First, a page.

In United States law, a statement against interest is a statement made by a person which places them in a less advantageous position than if they had not made the statement and is, as a consequence, deemed credible as evidence. For example, if a ...

Status (law)

Legal status is the position held by something or someone with regard to law. It is a set of privileges, obligations, powers or restrictions that a person or thing has which are encompassed in or declared by legislation.

Status conference

A status conference is a court-ordered meeting with a judge where they decide the date of the trial or to get updated information on a defendant for ongoing conditions, set forth previously by the courts such as house arrest or home monitoring. I ...

Statute of the Court of Justice of the European Union

The Statute of the Court of Justice of the European Union contains the main EU law rules on how the Court of Justice of the European Union should function.

Statutory damages for copyright infringement

Statutory damages for copyright infringement are available under some countries copyright laws. The charges allow copyright holders, who succeed with claims of infringement, to receive an amount of compensation per work as opposed to compensation ...

Statutory holdback

Statutory holdback or contract holdback is the legal requirement found in most common law jurisdictions contract law that requires an owner engaging a contractor to hold a particular percentage of payment for a stipulated length of time. This is ...

Stick licensing

Stick licensing is the practice of licensing a patent or other form of intellectual property where the patent holder threatens to sue the licensee for patent infringement if the licensee does not take a license. In contrast to the stick licensing ...

Stovin v Wise

Stovin v Wise UKHL 15 is an English tort law case about a highway authoritys liability in negligence. The majority speech of Lord Hoffmann contains important principles about omissions liability and the liability of public authorities.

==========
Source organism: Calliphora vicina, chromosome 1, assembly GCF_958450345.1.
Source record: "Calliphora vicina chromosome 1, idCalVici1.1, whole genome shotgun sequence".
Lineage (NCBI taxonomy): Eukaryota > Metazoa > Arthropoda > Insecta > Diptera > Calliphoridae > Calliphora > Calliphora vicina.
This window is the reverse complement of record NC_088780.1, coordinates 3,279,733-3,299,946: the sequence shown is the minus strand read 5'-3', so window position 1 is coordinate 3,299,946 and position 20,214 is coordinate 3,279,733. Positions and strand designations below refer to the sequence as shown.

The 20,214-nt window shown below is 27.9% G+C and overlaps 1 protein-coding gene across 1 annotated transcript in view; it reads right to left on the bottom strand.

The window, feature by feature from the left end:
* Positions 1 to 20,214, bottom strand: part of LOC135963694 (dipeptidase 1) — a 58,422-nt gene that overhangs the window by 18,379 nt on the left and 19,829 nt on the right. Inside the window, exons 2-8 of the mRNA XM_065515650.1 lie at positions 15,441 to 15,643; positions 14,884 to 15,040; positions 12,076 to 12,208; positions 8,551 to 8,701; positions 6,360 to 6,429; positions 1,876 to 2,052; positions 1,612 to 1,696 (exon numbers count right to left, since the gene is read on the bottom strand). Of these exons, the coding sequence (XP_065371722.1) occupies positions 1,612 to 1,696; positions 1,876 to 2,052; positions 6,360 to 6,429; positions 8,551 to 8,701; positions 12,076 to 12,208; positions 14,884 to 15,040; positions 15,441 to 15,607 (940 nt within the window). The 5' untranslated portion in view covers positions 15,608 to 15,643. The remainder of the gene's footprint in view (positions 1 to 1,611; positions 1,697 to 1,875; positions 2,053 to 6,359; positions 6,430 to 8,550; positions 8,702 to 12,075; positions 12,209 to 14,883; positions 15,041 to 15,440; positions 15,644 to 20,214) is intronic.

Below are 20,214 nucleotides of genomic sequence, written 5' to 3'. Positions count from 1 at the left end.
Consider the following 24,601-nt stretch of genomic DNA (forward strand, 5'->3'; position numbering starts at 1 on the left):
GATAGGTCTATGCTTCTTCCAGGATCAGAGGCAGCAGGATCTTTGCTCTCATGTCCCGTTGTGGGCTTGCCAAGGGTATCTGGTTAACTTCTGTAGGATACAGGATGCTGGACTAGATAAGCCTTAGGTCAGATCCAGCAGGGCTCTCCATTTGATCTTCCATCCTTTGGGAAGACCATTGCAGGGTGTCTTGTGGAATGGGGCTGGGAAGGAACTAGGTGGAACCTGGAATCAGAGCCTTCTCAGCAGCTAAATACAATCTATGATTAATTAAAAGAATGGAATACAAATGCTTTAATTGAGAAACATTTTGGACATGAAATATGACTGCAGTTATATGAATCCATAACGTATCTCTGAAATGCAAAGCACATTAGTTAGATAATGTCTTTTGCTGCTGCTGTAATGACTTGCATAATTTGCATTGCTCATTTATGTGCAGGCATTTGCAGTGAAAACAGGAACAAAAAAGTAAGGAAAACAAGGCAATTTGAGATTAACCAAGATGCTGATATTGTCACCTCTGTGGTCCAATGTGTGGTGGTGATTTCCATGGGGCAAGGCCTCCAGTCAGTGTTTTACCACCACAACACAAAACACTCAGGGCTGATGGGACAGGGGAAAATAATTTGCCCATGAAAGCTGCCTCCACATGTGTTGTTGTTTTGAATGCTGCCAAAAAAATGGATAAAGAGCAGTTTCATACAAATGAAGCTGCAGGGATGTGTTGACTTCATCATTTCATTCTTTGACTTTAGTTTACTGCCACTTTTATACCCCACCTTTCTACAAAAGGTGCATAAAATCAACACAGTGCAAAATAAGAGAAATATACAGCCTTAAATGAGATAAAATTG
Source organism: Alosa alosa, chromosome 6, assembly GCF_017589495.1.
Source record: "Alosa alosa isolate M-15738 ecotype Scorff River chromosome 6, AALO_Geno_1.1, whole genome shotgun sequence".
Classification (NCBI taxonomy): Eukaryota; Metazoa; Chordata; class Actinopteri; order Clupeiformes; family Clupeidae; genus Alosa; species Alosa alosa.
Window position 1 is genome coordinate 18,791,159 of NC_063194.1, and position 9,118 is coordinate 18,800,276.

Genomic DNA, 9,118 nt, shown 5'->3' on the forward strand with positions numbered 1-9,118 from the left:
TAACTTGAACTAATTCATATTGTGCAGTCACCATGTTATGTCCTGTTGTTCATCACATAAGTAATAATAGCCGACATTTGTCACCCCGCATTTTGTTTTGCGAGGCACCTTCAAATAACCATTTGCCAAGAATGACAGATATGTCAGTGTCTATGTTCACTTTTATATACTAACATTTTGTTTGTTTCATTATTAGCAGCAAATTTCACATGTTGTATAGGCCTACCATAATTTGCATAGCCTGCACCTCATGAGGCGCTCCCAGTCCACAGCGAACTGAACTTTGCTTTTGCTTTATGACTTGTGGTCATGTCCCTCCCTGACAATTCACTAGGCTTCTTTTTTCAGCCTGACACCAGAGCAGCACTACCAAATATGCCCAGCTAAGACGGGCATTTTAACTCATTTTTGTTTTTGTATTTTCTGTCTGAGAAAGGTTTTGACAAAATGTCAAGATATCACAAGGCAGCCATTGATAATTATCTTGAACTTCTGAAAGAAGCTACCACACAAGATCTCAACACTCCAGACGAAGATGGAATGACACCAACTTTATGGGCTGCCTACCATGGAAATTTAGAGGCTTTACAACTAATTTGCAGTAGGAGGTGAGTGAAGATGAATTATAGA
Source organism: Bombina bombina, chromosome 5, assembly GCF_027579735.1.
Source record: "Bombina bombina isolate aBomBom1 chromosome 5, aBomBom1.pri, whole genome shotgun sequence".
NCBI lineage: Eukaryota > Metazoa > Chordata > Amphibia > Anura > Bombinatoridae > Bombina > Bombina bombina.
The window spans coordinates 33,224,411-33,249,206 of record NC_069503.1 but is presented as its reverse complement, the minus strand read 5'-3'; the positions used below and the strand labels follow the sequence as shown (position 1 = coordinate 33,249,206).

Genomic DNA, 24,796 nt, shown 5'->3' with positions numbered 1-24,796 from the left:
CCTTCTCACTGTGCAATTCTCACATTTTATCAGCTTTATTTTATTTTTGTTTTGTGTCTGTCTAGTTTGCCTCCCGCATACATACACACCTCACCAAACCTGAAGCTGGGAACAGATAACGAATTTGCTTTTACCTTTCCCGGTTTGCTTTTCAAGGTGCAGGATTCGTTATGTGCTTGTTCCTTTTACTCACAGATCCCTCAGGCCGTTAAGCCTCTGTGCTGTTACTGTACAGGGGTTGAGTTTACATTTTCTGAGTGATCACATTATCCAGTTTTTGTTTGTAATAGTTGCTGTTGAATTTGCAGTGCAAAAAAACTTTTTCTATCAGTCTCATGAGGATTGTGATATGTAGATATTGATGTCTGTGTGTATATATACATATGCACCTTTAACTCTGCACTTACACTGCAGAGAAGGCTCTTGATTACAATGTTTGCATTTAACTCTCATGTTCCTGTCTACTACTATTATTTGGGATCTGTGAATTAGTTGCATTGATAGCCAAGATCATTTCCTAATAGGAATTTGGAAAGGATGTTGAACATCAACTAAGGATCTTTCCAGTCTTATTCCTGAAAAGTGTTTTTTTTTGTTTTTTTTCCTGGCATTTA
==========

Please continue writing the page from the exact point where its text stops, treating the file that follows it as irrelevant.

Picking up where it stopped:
Frederick Stroud

Frederick Stroud, barrister and Recorder of Tewkesbury, son of John Stroud of Cheltenham, was born at Cheltenham on 17 October 1835. He was educated at Cheltenham. He was admitted a solicitor in 1863, taking honours at the examination. He was cal ...

Subordination agreement

A subordination agreement is a legal document used to make the claim of one party junior to a claim in favor of another. It is generally used to grant first lien status to a lienholder who would otherwise be secondary to another party, with the a ...

Succession Act, 1965

The Succession Act, 1965 in Irish law was intended to provide for the surviving spouse of the deceased if the deceased was intestate or specified a less than equitable share of the estate. Up to then, Irish citizens could apportion their estate a ...

Summa Parisiensis

The Summa Parisiensis is an anonymous commentary on the Decretum Gratiani from about 1170. The Decretum Gratiani or Concordia discordantium canonum is a collection of Catholic Church Canon law compiled and written in the 12th century as a legal t ...

Supernumerary judge

A supernumerary judge or supernumerary magistrates is a judge who has retired from their full-time position on a court, but continues to work on a part-time basis. Generally, when a judge becomes supernumerary a vacancy is created, and the approp ...

Supreme Court of Haiti